#3 Transparency: This is one of the most important aspects of culture in remote work. People need clarity and need to know the logic behind business decisions.
#4 Empathy: Leaders of the future not only understand but embody the meaning of empathy.
According to a Kelton Global survey, 87% of employees say they would like their future employer to be transparent about company actions and decisions.
5. Radical transparency
The book Radical Candor by Tim Scott shows you how to be honest and nice at the same time. It encourages building a culture of direct feedback within your organisation.
Buffer has gone so far as to display the salaries of all their employees openly. One of their values reads, “As individuals, we view transparency as a lifestyle of authenticity and honesty.”
Avoiding difficult conversations is a thing of the past. In the future, it’s all about saying it like it is. You don’t need to be mean, you need to be honest.
6. Sync vs async communication
Asynchronous communication is the foundation of success for all companies following the remote-first model. If you look at companies like Buffer, Doist and GitLab are all working in a remote first model and they’re embracing asynch communication.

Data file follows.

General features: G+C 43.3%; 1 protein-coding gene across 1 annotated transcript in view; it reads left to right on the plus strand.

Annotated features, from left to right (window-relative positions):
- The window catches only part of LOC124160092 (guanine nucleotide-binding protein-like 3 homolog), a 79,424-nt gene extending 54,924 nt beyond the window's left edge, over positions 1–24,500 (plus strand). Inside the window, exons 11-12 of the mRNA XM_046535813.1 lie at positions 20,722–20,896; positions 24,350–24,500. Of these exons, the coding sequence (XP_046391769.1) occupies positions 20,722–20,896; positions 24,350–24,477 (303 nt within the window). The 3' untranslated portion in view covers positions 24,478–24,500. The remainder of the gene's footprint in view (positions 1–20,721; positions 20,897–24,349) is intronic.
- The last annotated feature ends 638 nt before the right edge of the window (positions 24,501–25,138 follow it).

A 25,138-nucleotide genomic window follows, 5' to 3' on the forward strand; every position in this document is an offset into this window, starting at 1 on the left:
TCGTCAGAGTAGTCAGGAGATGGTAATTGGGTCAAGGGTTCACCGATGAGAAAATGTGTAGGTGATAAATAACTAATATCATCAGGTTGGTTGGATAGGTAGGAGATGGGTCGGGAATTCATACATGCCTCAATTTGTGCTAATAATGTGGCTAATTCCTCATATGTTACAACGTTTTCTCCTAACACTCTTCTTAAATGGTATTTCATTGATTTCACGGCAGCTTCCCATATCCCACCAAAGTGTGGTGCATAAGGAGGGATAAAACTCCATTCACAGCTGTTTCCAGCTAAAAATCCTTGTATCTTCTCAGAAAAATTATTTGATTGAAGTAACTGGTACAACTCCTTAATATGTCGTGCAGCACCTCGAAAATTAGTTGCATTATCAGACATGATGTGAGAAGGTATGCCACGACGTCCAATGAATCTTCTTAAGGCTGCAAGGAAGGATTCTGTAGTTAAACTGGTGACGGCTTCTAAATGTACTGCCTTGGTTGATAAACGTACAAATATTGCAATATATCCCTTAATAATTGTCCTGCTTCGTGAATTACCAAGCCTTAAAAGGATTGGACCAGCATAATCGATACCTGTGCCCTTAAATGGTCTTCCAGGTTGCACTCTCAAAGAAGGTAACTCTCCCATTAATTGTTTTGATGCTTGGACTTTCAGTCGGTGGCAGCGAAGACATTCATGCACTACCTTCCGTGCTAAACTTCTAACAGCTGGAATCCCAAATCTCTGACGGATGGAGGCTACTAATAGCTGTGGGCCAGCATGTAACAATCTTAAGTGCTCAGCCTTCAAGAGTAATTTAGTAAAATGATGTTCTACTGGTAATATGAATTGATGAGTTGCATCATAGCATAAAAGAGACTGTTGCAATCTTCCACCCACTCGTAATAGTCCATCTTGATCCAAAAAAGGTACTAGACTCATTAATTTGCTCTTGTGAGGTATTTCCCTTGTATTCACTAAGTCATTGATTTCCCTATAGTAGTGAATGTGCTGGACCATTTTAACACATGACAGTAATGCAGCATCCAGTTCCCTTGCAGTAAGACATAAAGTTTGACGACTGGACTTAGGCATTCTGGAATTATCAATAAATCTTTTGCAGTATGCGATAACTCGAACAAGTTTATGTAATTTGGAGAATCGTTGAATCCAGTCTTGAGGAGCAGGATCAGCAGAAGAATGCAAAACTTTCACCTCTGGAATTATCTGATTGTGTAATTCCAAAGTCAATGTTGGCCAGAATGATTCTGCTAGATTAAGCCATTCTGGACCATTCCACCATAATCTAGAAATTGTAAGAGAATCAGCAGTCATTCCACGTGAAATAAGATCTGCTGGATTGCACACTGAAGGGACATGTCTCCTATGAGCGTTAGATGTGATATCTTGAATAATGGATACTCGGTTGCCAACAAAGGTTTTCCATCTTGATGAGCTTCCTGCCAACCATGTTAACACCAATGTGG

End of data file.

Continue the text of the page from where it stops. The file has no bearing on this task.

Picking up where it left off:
Asynch communication means that there’s no need to respond to messages immediately. This is to encourage deep, focused work and reduce distractions. Synchronous communication is ad-hoc and can increase stress and reduce productivity. Asynch communication needs to be implemented and made part of your internal communication policy so it becomes the norm.
Asynch is great, but are there times when synch communication should be used? Of course, yes! Here’s a checklist that explain the use cases:
7. Moving from sync to async communication
Define your internal communication policy: create rules and expectations. You can create something called a service level agreement (very often used in product development) that spells out how fast you should reply to messages.
Transparency: Limit your one-on-one conversations, group conversations, and focus on open channels such as Slack.
Write more: Instead of picking up the phone, send a well thought-out message instead. Organise workshops on how to write clear, well-written and formatted messages.
Experiment with async video: Async is not just text. You can also send short video messages with the help of tools such as Slack video, Vidyard or Loom.
Try the “check-in” and “check-out” method: Introduce async team updates for you to keep track of daily tasks. Share what you plan to do at the start of the day, and before logging out mention what has been done.